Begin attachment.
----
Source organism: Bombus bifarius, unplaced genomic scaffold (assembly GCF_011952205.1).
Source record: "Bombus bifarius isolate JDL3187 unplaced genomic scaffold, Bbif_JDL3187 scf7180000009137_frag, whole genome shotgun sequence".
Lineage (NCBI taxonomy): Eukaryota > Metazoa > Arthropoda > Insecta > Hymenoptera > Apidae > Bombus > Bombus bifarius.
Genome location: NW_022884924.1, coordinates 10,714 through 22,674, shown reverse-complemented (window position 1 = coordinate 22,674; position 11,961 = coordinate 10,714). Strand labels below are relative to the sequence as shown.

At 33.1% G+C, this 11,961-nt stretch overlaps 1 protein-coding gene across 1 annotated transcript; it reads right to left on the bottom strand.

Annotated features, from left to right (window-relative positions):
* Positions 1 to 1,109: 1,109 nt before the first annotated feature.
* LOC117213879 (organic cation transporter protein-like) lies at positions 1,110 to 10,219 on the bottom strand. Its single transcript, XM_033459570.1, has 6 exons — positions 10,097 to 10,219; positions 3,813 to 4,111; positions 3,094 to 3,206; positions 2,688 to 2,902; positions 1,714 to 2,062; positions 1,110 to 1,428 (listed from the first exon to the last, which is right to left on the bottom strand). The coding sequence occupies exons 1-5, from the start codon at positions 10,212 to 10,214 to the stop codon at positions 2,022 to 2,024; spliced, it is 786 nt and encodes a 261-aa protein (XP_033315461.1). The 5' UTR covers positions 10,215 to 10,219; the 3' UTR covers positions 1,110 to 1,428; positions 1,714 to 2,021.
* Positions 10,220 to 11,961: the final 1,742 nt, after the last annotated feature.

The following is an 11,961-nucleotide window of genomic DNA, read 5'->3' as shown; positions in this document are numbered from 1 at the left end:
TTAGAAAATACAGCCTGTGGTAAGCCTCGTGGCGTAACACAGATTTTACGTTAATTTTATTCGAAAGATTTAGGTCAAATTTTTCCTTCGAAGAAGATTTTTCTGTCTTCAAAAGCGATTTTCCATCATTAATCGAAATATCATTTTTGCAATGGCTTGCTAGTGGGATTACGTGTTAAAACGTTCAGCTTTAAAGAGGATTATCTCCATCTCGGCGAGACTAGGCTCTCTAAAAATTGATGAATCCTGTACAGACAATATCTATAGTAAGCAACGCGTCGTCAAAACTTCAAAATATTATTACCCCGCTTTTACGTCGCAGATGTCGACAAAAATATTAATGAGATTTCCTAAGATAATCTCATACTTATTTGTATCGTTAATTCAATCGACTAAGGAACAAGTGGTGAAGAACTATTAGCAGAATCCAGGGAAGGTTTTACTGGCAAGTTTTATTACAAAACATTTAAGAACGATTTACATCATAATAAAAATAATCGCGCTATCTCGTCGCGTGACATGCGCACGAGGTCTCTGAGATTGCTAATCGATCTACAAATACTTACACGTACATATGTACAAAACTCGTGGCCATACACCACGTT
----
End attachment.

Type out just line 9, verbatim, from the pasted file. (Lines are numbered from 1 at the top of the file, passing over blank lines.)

* Positions 10,220 to 11,961: the final 1,742 nt, after the last annotated feature.